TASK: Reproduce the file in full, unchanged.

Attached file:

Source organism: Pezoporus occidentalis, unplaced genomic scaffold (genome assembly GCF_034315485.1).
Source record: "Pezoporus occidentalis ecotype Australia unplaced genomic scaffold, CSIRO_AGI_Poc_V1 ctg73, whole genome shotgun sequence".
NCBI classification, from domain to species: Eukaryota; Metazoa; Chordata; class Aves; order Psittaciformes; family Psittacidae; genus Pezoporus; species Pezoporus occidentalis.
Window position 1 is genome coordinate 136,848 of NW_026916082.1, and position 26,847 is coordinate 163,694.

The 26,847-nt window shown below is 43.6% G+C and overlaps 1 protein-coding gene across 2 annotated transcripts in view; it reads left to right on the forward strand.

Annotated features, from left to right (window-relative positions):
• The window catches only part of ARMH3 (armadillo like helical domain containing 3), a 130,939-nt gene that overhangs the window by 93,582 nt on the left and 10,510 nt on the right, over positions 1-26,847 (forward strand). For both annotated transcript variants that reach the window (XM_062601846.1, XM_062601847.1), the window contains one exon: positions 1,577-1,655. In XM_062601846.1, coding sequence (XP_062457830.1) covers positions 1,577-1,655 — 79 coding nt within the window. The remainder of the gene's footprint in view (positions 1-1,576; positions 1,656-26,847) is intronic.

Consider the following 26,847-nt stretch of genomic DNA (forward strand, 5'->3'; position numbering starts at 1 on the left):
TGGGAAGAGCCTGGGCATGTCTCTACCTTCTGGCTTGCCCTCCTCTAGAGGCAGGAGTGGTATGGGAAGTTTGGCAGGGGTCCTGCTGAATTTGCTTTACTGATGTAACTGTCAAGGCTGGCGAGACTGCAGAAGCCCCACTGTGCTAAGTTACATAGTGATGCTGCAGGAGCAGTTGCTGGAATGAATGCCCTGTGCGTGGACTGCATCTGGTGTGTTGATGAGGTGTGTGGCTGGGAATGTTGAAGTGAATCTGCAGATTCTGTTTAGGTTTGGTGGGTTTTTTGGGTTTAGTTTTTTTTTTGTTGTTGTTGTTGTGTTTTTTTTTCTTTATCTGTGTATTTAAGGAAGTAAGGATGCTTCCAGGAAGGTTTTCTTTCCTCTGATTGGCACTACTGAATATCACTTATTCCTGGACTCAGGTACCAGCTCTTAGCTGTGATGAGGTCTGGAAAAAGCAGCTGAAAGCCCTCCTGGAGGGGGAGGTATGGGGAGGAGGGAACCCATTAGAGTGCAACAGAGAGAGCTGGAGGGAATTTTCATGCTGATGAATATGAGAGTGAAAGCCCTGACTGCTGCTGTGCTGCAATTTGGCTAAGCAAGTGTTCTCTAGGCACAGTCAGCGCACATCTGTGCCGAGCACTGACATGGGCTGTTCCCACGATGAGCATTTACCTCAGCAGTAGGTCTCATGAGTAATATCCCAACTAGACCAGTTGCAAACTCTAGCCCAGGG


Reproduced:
Source organism: Pezoporus occidentalis, unplaced genomic scaffold (genome assembly GCF_034315485.1).
Source record: "Pezoporus occidentalis ecotype Australia unplaced genomic scaffold, CSIRO_AGI_Poc_V1 ctg73, whole genome shotgun sequence".
NCBI classification, from domain to species: Eukaryota; Metazoa; Chordata; class Aves; order Psittaciformes; family Psittacidae; genus Pezoporus; species Pezoporus occidentalis.
Window position 1 is genome coordinate 136,848 of NW_026916082.1, and position 26,847 is coordinate 163,694.

The 26,847-nt window shown below is 43.6% G+C and overlaps 1 protein-coding gene across 2 annotated transcripts in view; it reads left to right on the forward strand.

Annotated features, from left to right (window-relative positions):
• The window catches only part of ARMH3 (armadillo like helical domain containing 3), a 130,939-nt gene that overhangs the window by 93,582 nt on the left and 10,510 nt on the right, over positions 1-26,847 (forward strand). For both annotated transcript variants that reach the window (XM_062601846.1, XM_062601847.1), the window contains one exon: positions 1,577-1,655. In XM_062601846.1, coding sequence (XP_062457830.1) covers positions 1,577-1,655 — 79 coding nt within the window. The remainder of the gene's footprint in view (positions 1-1,576; positions 1,656-26,847) is intronic.

Consider the following 26,847-nt stretch of genomic DNA (forward strand, 5'->3'; position numbering starts at 1 on the left):
TGGGAAGAGCCTGGGCATGTCTCTACCTTCTGGCTTGCCCTCCTCTAGAGGCAGGAGTGGTATGGGAAGTTTGGCAGGGGTCCTGCTGAATTTGCTTTACTGATGTAACTGTCAAGGCTGGCGAGACTGCAGAAGCCCCACTGTGCTAAGTTACATAGTGATGCTGCAGGAGCAGTTGCTGGAATGAATGCCCTGTGCGTGGACTGCATCTGGTGTGTTGATGAGGTGTGTGGCTGGGAATGTTGAAGTGAATCTGCAGATTCTGTTTAGGTTTGGTGGGTTTTTTGGGTTTAGTTTTTTTTTTGTTGTTGTTGTTGTGTTTTTTTTTCTTTATCTGTGTATTTAAGGAAGTAAGGATGCTTCCAGGAAGGTTTTCTTTCCTCTGATTGGCACTACTGAATATCACTTATTCCTGGACTCAGGTACCAGCTCTTAGCTGTGATGAGGTCTGGAAAAAGCAGCTGAAAGCCCTCCTGGAGGGGGAGGTATGGGGAGGAGGGAACCCATTAGAGTGCAACAGAGAGAGCTGGAGGGAATTTTCATGCTGATGAATATGAGAGTGAAAGCCCTGACTGCTGCTGTGCTGCAATTTGGCTAAGCAAGTGTTCTCTAGGCACAGTCAGCGCACATCTGTGCCGAGCACTGACATGGGCTGTTCCCACGATGAGCATTTACCTCAGCAGTAGGTCTCATGAGTAATATCCCAACTAGACCAGTTGCAAACTCTAGCCCAGGG